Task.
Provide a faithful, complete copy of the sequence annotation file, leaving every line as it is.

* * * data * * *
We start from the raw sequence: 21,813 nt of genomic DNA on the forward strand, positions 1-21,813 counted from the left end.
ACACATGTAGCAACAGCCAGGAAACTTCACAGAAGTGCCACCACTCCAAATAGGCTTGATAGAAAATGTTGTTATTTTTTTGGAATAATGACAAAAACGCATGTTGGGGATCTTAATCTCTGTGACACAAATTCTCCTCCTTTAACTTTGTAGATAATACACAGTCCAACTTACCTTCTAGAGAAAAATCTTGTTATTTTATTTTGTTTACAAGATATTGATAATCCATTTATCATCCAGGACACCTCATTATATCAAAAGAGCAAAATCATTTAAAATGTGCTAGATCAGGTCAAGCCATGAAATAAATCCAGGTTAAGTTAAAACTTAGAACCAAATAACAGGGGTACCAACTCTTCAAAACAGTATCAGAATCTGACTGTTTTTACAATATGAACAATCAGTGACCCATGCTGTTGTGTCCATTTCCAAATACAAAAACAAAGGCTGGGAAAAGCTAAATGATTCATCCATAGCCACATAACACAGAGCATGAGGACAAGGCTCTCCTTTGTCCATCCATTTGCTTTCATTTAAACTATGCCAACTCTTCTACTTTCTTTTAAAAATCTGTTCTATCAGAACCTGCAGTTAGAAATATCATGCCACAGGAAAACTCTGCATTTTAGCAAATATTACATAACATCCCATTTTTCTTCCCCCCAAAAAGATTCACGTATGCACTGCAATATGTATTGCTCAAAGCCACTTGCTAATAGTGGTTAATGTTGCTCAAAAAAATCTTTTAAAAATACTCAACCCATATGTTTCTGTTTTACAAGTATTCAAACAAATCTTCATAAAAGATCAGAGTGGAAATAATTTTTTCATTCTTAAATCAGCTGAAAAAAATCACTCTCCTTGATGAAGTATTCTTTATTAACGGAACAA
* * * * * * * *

We start from the raw sequence: 21,813 nt of genomic DNA on the forward strand, positions 1-21,813 counted from the left end.
ACACATGTAGCAACAGCCAGGAAACTTCACAGAAGTGCCACCACTCCAAATAGGCTTGATAGAAAATGTTGTTATTTTTTTGGAATAATGACAAAAACGCATGTTGGGGATCTTAATCTCTGTGACACAAATTCTCCTCCTTTAACTTTGTAGATAATACACAGTCCAACTTACCTTCTAGAGAAAAATCTTGTTATTTTATTTTGTTTACAAGATATTGATAATCCATTTATCATCCAGGACACCTCATTATATCAAAAGAGCAAAATCATTTAAAATGTGCTAGATCAGGTCAAGCCATGAAATAAATCCAGGTTAAGTTAAAACTTAGAACCAAATAACAGGGGTACCAACTCTTCAAAACAGTATCAGAATCTGACTGTTTTTACAATATGAACAATCAGTGACCCATGCTGTTGTGTCCATTTCCAAATACAAAAACAAAGGCTGGGAAAAGCTAAATGATTCATCCATAGCCACATAACACAGAGCATGAGGACAAGGCTCTCCTTTGTCCATCCATTTGCTTTCATTTAAACTATGCCAACTCTTCTACTTTCTTTTAAAAATCTGTTCTATCAGAACCTGCAGTTAGAAATATCATGCCACAGGAAAACTCTGCATTTTAGCAAATATTACATAACATCCCATTTTTCTTCCCCCCAAAAAGATTCACGTATGCACTGCAATATGTATTGCTCAAAGCCACTTGCTAATAGTGGTTAATGTTGCTCAAAAAAATCTTTTAAAAATACTCAACCCATATGTTTCTGTTTTACAAGTATTCAAACAAATCTTCATAAAAGATCAGAGTGGAAATAATTTTTTCATTCTTAAATCAGCTGAAAAAAATCACTCTCCTTGATGAAGTATTCTTTATTAACGGAACAA